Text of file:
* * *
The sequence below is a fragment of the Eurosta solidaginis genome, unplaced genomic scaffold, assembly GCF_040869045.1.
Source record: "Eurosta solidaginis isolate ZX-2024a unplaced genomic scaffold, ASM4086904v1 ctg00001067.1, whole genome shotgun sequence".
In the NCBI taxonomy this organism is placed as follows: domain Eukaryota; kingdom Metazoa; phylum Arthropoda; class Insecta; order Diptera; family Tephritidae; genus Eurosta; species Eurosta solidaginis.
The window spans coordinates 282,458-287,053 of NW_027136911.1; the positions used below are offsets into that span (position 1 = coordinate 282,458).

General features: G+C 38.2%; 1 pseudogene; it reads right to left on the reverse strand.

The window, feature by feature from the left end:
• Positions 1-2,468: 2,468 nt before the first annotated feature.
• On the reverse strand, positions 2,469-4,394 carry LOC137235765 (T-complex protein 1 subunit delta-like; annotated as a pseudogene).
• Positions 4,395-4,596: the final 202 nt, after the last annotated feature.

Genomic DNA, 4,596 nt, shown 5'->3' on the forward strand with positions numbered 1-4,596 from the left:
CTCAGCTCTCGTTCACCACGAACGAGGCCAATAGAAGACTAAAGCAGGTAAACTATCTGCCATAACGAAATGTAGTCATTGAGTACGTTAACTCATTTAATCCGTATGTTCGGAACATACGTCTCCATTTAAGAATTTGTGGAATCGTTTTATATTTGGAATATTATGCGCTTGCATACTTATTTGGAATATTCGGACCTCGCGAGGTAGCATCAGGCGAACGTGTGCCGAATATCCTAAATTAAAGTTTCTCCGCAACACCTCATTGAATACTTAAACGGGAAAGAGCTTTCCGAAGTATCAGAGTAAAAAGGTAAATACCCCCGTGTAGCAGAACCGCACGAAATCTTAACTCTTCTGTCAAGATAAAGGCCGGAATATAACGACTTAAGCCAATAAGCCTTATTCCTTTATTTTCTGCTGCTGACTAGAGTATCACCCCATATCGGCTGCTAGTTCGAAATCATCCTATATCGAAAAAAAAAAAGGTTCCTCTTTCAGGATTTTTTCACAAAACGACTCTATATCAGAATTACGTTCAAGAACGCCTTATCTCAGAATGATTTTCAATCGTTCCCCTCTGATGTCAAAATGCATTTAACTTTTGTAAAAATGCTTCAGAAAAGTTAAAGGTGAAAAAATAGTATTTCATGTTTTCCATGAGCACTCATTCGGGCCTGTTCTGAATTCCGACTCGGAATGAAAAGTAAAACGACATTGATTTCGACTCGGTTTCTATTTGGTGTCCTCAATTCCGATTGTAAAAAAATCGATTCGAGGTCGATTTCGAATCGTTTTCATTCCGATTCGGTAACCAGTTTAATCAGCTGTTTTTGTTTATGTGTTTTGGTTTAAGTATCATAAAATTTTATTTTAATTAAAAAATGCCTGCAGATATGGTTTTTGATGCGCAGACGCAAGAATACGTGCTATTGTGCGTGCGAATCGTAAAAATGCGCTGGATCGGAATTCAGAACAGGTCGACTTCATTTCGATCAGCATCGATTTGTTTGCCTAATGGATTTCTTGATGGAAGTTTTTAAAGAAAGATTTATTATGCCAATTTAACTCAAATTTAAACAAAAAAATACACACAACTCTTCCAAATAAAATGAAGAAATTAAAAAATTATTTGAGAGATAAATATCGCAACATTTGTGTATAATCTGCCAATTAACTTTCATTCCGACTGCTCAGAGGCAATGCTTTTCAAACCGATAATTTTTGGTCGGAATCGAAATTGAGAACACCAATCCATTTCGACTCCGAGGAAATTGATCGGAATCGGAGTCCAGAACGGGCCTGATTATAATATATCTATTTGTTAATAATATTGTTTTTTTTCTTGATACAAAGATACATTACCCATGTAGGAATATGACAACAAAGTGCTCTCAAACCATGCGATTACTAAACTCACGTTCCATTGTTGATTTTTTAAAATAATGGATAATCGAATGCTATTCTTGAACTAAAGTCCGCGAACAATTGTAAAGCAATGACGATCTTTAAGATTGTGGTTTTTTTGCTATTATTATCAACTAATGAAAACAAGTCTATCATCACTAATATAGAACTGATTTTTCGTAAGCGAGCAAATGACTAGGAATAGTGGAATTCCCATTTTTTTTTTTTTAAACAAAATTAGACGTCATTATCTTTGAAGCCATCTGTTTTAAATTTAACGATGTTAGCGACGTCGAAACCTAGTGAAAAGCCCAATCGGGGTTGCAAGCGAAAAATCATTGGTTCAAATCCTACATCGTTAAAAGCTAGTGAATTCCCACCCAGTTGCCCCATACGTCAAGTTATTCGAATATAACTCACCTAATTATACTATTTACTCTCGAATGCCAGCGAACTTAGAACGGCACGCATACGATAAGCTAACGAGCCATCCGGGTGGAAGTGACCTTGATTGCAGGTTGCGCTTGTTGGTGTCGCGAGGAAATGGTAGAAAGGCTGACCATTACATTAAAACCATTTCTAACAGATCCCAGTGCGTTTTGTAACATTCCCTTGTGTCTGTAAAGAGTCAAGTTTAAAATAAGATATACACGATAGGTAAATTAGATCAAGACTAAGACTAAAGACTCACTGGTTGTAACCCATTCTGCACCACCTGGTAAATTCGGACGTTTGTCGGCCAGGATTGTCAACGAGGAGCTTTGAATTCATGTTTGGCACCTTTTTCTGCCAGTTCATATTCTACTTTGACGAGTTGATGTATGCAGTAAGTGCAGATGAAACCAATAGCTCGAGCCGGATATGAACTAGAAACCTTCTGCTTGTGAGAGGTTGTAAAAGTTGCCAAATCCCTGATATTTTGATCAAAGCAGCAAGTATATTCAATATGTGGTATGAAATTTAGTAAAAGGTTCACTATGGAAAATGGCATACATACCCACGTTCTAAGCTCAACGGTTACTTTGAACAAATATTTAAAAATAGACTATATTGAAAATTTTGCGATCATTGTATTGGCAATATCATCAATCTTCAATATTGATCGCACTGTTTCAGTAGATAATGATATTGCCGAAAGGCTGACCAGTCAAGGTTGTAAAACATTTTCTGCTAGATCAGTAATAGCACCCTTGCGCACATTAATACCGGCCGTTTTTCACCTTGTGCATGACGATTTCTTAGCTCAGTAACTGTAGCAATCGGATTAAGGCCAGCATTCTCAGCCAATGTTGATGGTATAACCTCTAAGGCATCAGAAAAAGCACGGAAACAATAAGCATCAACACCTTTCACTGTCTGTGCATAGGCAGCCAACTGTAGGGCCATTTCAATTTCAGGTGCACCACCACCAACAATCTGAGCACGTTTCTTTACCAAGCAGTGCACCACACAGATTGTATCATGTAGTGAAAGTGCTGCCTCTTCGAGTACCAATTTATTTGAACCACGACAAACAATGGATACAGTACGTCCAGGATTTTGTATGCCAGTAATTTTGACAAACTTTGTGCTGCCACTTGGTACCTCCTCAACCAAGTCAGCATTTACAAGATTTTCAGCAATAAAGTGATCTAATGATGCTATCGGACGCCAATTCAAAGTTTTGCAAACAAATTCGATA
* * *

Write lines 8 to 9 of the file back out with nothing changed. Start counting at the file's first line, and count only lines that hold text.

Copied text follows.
• On the reverse strand, positions 2,469-4,394 carry LOC137235765 (T-complex protein 1 subunit delta-like; annotated as a pseudogene).
• Positions 4,395-4,596: the final 202 nt, after the last annotated feature.